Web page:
Organ donation

Effects on family and friends

We interviewed recipients who’d had different kinds of transplants. Experiences vary from person to person and also depend on the kind of transplant involved. Most of the people we interviewed were very weak and ill before the transplant and had often been so for several years (see Life before the transplant). Waiting for an organ to become available was often a difficult time in which they’d needed a lot of support with normal daily activities. Many of the people we interviewed praised the support they’d received from their family during this challenging time, which affected everyone in the family in some way. At the time, no one had known when or whether an organ would become available. Some recipients felt that it was harder for the family than it was for them. Many praised the support they’d had from their husband or wife, who’d often had to manage most of the household chores. Several noted how roles had changed when they were ill and their spouse or partner had become their main carer too. It often put a strain on the marriage and several noted the importance of support and counselling for partners.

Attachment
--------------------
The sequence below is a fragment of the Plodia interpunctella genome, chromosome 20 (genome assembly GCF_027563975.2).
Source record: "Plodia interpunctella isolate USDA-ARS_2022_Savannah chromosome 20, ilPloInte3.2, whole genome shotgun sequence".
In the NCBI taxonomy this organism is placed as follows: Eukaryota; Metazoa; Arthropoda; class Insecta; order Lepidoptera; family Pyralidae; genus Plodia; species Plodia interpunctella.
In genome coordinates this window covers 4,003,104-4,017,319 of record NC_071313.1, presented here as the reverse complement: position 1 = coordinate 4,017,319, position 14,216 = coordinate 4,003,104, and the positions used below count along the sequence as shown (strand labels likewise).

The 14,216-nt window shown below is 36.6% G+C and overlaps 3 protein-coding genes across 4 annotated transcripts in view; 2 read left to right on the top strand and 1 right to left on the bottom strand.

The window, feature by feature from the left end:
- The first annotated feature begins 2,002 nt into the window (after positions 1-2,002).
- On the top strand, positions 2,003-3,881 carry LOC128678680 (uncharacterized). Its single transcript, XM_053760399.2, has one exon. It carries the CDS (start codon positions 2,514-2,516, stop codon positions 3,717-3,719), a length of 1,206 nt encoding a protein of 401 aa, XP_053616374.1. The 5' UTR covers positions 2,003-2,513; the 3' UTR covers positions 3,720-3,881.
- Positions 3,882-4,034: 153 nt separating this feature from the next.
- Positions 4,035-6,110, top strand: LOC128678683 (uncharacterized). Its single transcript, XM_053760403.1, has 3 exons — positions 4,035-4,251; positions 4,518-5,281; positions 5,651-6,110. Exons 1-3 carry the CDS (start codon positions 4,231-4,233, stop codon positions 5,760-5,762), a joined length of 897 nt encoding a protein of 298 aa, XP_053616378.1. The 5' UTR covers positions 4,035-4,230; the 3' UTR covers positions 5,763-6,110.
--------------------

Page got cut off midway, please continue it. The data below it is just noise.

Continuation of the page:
Some of the people we talked to recalled how their partner or spouse had often felt exhausted after doing everything at home, and then updating others on the recipient’s welfare. Several said that, as well as working, their spouse had to do the shopping, cooking, driving and childcare. Some recipients were too ill to spend quality time doing things with their children, and several felt they’d missed out on precious time with them.
Some of the people we interviewed said they’d grown closer as a family because of everything they’d been through. Helen said she’d become closer to her dad as her illness had led them to spend more time together. Several said that people in the family coped differently and some coped better than others. A few said that their elderly parents had found it difficult to see their own children so ill and this had sometimes put a strain on the relationship.
 
Two kidney recipients said they’d carried on working while they were having dialysis and tried to be as self-sufficient as they could.
Some people talked about the impact of their illness on friends, several saying that their illness had shown them which friends could cope with it and which couldn’t. Some friends had become closer, while others had drifted away.
Many of those we interviewed said that practical support was crucial during this time because there were so many things they’d been unable to do. This included help with shopping, lifts, cooking and other domestic chores, and sometimes help with personal care. Emotional support was also important and sometimes this came from other patients as well as family and friends.
Information about support groups can be found in: Resources section.

Last reviewed May 2016.

 
 

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